The conservative, sensationalist New York Post came out Saturday with an article titled, 100 Days, 100 Mistakes. Prominent conservatives contributed here and there, mixed in with items the editors added in.
Here is what the Post published on Saturday as Alaska Gov. Sarah Palin's contribution:
17. SARAH PALIN ON: "I WON" AND THE DEATH OF BIPARTISANSHIP
"Obama soared to victory on the hopeful promise of a new era of bipartisanship. During his inaugural address he even promised an 'end to the petty grievances and false promises, the recriminations and worn-out dogmas, that for far too long have strangled our politics.'
"Too bad it took all of three days for the promise to ring hollow.
"Start with Obama's big meeting with top congressional leaders on his signature legislation -- the stimulus -- on the Friday after his inauguration. Listening to Republican concerns about overspending was a nice gesture -- until he shut down any hopes of real dialogue by crassly telling Republican leaders: 'I won.' Even the White House's leaking of the comment was a slap at the Republican leadership, who'd expected Obama to adhere to the custom of keeping private meetings with congressional leadership, well, private.
"It's only gone downhill from there. The stimulus included zero Republican recommendations, and failed to get a single House Republican vote.
"It's not just the tactic of using Republicans for bipartisan photo-ops, and then cutting them loose before partisan decisions, that irks Obama's opponents. The new president wasted no time rushing forward with policies and legislation guaranteed to drive Republicans nuts. The first bill he signed into law was the Lilly Ledbetter Fair Pay Act -- a partisan hot-button that drew all of eight Republican supporters in the entire Congress. Then there was the swift reversal of Bush policies on abortion and embryonic-stem-cell research -- issues dear to the Republican base.
"And when Obama and the Democrats in Congress took up SCHIP -- the children's health-insurance bill that Republicans say vastly expands government's role in health care -- they had an easy chance for real bipartisanship. After all, the bill had been hashed out in the previous Congress, and a bipartisan accord was reached before President Bush responded with a veto. Did the Obama team push for the compromise version in the 111th Congress? Nope. They went back to the drawing board, ramming through the Democrats' dream version.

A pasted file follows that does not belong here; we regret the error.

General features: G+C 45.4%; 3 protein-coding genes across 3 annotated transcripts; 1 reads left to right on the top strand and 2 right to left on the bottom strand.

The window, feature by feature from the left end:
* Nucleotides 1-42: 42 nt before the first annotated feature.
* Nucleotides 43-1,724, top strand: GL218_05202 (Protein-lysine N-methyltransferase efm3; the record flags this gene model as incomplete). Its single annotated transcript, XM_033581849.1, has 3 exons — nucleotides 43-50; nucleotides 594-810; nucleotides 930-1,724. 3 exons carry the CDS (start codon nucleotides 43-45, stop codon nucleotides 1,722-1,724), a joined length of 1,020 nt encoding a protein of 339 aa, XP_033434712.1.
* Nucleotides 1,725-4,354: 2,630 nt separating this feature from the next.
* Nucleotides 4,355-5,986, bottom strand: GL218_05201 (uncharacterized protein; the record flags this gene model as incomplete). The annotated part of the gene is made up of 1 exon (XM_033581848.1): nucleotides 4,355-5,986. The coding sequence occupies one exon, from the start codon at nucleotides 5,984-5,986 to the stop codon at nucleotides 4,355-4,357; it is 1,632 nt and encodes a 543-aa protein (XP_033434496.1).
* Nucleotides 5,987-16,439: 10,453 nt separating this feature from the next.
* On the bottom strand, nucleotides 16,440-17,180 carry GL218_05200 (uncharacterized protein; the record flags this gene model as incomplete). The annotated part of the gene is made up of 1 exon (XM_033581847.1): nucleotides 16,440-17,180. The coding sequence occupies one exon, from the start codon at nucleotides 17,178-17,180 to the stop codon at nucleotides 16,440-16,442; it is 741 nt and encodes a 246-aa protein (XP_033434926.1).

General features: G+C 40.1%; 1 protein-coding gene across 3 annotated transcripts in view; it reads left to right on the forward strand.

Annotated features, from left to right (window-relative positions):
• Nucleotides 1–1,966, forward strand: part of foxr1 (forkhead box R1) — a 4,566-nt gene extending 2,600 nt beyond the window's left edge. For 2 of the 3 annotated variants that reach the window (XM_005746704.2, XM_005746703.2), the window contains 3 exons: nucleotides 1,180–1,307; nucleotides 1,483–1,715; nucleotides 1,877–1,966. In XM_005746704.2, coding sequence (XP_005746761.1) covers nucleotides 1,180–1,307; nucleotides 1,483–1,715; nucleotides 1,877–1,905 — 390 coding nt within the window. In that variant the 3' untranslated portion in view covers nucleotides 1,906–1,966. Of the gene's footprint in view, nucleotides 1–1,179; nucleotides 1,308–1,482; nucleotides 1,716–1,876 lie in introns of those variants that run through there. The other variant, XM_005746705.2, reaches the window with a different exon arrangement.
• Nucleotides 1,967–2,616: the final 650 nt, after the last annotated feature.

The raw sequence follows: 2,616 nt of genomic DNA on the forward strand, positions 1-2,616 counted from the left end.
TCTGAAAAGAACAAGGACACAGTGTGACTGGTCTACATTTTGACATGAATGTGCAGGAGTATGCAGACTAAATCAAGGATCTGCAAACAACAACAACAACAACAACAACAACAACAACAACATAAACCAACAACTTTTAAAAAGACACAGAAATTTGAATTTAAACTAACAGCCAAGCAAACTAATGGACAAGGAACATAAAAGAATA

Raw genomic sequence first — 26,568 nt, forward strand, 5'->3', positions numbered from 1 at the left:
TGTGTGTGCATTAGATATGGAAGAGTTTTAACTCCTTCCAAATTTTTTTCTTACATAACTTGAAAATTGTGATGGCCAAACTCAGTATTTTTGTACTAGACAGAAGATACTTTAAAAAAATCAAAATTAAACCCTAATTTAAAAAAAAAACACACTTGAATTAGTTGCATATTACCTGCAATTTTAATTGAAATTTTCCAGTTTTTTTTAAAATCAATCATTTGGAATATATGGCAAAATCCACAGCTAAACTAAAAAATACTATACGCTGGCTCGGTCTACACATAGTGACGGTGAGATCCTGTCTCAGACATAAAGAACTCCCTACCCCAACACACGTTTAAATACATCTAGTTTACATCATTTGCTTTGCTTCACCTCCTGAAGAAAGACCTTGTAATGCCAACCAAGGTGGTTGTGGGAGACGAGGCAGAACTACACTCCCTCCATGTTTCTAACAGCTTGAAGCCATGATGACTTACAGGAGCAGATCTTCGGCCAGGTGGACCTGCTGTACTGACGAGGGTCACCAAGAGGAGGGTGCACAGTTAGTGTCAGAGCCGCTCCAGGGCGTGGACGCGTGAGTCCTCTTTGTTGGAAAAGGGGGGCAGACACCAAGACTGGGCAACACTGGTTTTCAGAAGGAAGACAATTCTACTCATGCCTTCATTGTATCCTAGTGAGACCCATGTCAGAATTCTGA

"Of course, the lack of bipartisanship isn't limited to Capitol Hill. Obama has taken gratuitous swipes at the Republicans who recently decamped Washington, blaming President Bush for everything from the economy and the war to the lack of sufficient puppies and rainbows. And who could forget the Rush Limbaugh flap -- in which Obama's top advisers, including chief of staff Rahm Emanuel, orchestrated a public relations campaign meant to undermine the Republican National Committee chairman, Michael Steele, by framing talk-radio personality Limbaugh as the real head of the Republican Party.
"For now, Obama's back-pedal on the bipartisanship promise just makes him look insincere. But the real consequences of the mistake will be felt soon enough. As Presidents Bush and Clinton could tell him, congressional majorities do change -- and at some point, Obama will need Republicans on his side. He'd be smart to spend his second 100 days making up for the serious snubs of his first."
-- Sarah Palin is the governor of Alaska
Update continued: Early Sunday morning the NY Post changed this entry to the article. It is now attributed to Meghan Clyne. What Progressive Alaska posted above on Saturday was cut and pasted from the late Saturday NYP article cited at the top.
From the comments, it can be seen that most here didn't buy the article as having been penned by Palin. Neither did I. I thought it was ghost-written.
Here's Ben Smith's description of events:
The New York Post today published, and I linked, a slap at Obama's promises of bipartisanship attributed to Gov. Sarah Palin.
The only problem: Palin didn't write the article. Conservative writer Meghan Clyne did.
" The byline was a mistake. I mixed up an e-mail from Meghan Stapleton, who works for Palin, with Meghan Clyne. That's why it was corrected," emails Post Sunday editor Steve Lynch.
It's the sort of thing that happens, but seems to happen more to Palin
My question - what did Stapleton and Palin have to do with this particular article - Anything?
Update Two: My email exchange - so far - with New York Post editor Steve Lynch:
I edit the Sunday opinion section of The New York Post and made a big mistake -- I mixed up e-mails and ended up posting something under Sarah Palin's byline that was not from her (I thought it was coming from a different address). We have corrected it on our Web site but I noticed you put it on your blog and if you could either remove or correct it too I would be obliged.
Dear Mr. Lynch,
Thank you for bringing attention to your error. I'm in the process of updating the post right now. The update includes your earlier email to politico.com's Ben Smith.
Your email to Smith raises a couple of questions:
1) How did it come about that Stapleton and Clyne were confused with each other?
2) Clyne's contribution to 100-100 was initially attributed to Gov. Sarah Palin. Now that the correction has been made, another obvious question to me is - was Palin supposed to contribute a piece to 100-100, and then did not? Was Stapleton involved in any content for 100-100, or for another piece you are now editing?
Update 3: Another email from NYP editor Steve Lynch:
They were confused simply because I had written e-mails to a number of conservatives asking them to submit. Meghan Clyne wrote back to me, I thought it was Meghan Stapleton passing along a piece (it was a very dumb mistake). Palin never submitted a piece.
from an image by Zina Saunders